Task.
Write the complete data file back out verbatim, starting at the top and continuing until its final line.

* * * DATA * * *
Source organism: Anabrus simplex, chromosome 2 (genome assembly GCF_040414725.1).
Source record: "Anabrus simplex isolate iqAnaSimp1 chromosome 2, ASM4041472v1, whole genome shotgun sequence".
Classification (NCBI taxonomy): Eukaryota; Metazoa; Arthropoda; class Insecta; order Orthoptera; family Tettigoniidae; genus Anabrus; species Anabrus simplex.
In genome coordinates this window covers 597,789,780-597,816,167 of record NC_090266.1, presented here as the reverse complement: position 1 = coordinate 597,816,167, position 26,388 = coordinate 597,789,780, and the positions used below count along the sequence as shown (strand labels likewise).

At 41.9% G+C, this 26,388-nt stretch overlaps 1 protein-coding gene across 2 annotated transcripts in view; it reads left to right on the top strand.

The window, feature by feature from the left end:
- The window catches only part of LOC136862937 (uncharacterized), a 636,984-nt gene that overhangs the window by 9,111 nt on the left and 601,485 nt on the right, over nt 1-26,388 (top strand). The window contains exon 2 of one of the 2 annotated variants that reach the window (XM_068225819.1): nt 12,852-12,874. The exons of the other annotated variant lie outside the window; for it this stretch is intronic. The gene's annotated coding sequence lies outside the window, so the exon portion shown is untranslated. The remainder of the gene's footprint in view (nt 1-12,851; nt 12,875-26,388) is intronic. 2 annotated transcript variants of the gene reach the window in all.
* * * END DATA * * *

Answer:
Source organism: Anabrus simplex, chromosome 2 (genome assembly GCF_040414725.1).
Source record: "Anabrus simplex isolate iqAnaSimp1 chromosome 2, ASM4041472v1, whole genome shotgun sequence".
Classification (NCBI taxonomy): Eukaryota; Metazoa; Arthropoda; class Insecta; order Orthoptera; family Tettigoniidae; genus Anabrus; species Anabrus simplex.
In genome coordinates this window covers 597,789,780-597,816,167 of record NC_090266.1, presented here as the reverse complement: position 1 = coordinate 597,816,167, position 26,388 = coordinate 597,789,780, and the positions used below count along the sequence as shown (strand labels likewise).

At 41.9% G+C, this 26,388-nt stretch overlaps 1 protein-coding gene across 2 annotated transcripts in view; it reads left to right on the top strand.

The window, feature by feature from the left end:
- The window catches only part of LOC136862937 (uncharacterized), a 636,984-nt gene that overhangs the window by 9,111 nt on the left and 601,485 nt on the right, over nt 1-26,388 (top strand). The window contains exon 2 of one of the 2 annotated variants that reach the window (XM_068225819.1): nt 12,852-12,874. The exons of the other annotated variant lie outside the window; for it this stretch is intronic. The gene's annotated coding sequence lies outside the window, so the exon portion shown is untranslated. The remainder of the gene's footprint in view (nt 1-12,851; nt 12,875-26,388) is intronic. 2 annotated transcript variants of the gene reach the window in all.